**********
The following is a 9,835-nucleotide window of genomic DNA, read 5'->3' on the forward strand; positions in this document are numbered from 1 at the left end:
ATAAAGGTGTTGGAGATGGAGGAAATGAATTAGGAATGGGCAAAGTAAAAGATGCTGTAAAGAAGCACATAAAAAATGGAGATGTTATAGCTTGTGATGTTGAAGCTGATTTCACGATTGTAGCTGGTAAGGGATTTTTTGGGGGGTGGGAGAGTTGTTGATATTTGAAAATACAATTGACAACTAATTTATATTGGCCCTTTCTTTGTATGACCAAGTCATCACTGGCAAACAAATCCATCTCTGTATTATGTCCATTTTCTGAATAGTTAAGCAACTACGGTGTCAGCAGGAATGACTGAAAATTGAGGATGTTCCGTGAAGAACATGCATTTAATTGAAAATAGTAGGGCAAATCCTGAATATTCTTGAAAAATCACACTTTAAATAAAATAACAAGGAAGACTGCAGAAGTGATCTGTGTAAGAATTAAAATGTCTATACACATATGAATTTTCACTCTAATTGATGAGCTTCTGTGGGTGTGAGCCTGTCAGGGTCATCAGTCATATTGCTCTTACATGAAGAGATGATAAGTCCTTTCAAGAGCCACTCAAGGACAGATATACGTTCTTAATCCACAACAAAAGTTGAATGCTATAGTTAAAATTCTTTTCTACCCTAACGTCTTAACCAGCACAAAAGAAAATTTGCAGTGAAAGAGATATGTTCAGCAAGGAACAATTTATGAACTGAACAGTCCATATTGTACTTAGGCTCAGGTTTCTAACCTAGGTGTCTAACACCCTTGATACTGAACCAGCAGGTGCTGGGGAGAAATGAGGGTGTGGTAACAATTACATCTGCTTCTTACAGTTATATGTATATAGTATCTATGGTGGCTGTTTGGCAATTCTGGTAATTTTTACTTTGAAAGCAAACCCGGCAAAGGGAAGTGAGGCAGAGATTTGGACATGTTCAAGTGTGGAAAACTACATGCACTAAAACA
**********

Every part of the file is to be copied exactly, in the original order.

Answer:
The following is a 9,835-nucleotide window of genomic DNA, read 5'->3' on the forward strand; positions in this document are numbered from 1 at the left end:
ATAAAGGTGTTGGAGATGGAGGAAATGAATTAGGAATGGGCAAAGTAAAAGATGCTGTAAAGAAGCACATAAAAAATGGAGATGTTATAGCTTGTGATGTTGAAGCTGATTTCACGATTGTAGCTGGTAAGGGATTTTTTGGGGGGTGGGAGAGTTGTTGATATTTGAAAATACAATTGACAACTAATTTATATTGGCCCTTTCTTTGTATGACCAAGTCATCACTGGCAAACAAATCCATCTCTGTATTATGTCCATTTTCTGAATAGTTAAGCAACTACGGTGTCAGCAGGAATGACTGAAAATTGAGGATGTTCCGTGAAGAACATGCATTTAATTGAAAATAGTAGGGCAAATCCTGAATATTCTTGAAAAATCACACTTTAAATAAAATAACAAGGAAGACTGCAGAAGTGATCTGTGTAAGAATTAAAATGTCTATACACATATGAATTTTCACTCTAATTGATGAGCTTCTGTGGGTGTGAGCCTGTCAGGGTCATCAGTCATATTGCTCTTACATGAAGAGATGATAAGTCCTTTCAAGAGCCACTCAAGGACAGATATACGTTCTTAATCCACAACAAAAGTTGAATGCTATAGTTAAAATTCTTTTCTACCCTAACGTCTTAACCAGCACAAAAGAAAATTTGCAGTGAAAGAGATATGTTCAGCAAGGAACAATTTATGAACTGAACAGTCCATATTGTACTTAGGCTCAGGTTTCTAACCTAGGTGTCTAACACCCTTGATACTGAACCAGCAGGTGCTGGGGAGAAATGAGGGTGTGGTAACAATTACATCTGCTTCTTACAGTTATATGTATATAGTATCTATGGTGGCTGTTTGGCAATTCTGGTAATTTTTACTTTGAAAGCAAACCCGGCAAAGGGAAGTGAGGCAGAGATTTGGACATGTTCAAGTGTGGAAAACTACATGCACTAAAACA